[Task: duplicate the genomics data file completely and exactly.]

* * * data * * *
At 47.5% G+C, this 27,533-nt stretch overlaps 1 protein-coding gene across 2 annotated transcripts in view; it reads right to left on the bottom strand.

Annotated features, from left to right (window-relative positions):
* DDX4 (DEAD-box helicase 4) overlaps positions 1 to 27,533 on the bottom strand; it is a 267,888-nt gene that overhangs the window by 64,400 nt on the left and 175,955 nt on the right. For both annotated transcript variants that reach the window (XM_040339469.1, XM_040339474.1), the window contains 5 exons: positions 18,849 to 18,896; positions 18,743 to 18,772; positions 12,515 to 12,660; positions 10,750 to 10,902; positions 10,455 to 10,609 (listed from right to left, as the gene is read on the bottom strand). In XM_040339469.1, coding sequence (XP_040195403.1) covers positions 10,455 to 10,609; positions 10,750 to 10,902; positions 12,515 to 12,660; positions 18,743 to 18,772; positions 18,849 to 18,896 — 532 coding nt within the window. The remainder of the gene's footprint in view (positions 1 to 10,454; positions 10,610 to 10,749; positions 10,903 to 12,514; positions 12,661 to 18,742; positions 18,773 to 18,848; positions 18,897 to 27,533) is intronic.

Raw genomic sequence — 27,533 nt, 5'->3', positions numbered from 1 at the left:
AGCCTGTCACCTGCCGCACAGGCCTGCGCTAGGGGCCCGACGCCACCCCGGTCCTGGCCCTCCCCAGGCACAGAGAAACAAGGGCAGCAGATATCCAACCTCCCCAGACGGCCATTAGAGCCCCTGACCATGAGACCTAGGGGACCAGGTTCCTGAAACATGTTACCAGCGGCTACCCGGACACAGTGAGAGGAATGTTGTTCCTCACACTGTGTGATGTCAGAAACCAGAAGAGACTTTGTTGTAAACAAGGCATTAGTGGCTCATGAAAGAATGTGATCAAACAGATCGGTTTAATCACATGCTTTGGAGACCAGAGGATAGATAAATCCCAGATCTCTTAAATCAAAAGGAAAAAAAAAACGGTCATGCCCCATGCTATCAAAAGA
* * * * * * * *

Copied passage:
At 47.5% G+C, this 27,533-nt stretch overlaps 1 protein-coding gene across 2 annotated transcripts in view; it reads right to left on the bottom strand.

Annotated features, from left to right (window-relative positions):
* DDX4 (DEAD-box helicase 4) overlaps positions 1 to 27,533 on the bottom strand; it is a 267,888-nt gene that overhangs the window by 64,400 nt on the left and 175,955 nt on the right. For both annotated transcript variants that reach the window (XM_040339469.1, XM_040339474.1), the window contains 5 exons: positions 18,849 to 18,896; positions 18,743 to 18,772; positions 12,515 to 12,660; positions 10,750 to 10,902; positions 10,455 to 10,609 (listed from right to left, as the gene is read on the bottom strand). In XM_040339469.1, coding sequence (XP_040195403.1) covers positions 10,455 to 10,609; positions 10,750 to 10,902; positions 12,515 to 12,660; positions 18,743 to 18,772; positions 18,849 to 18,896 — 532 coding nt within the window. The remainder of the gene's footprint in view (positions 1 to 10,454; positions 10,610 to 10,749; positions 10,903 to 12,514; positions 12,661 to 18,742; positions 18,773 to 18,848; positions 18,897 to 27,533) is intronic.

Raw genomic sequence — 27,533 nt, 5'->3', positions numbered from 1 at the left:
AGCCTGTCACCTGCCGCACAGGCCTGCGCTAGGGGCCCGACGCCACCCCGGTCCTGGCCCTCCCCAGGCACAGAGAAACAAGGGCAGCAGATATCCAACCTCCCCAGACGGCCATTAGAGCCCCTGACCATGAGACCTAGGGGACCAGGTTCCTGAAACATGTTACCAGCGGCTACCCGGACACAGTGAGAGGAATGTTGTTCCTCACACTGTGTGATGTCAGAAACCAGAAGAGACTTTGTTGTAAACAAGGCATTAGTGGCTCATGAAAGAATGTGATCAAACAGATCGGTTTAATCACATGCTTTGGAGACCAGAGGATAGATAAATCCCAGATCTCTTAAATCAAAAGGAAAAAAAAAACGGTCATGCCCCATGCTATCAAAAGA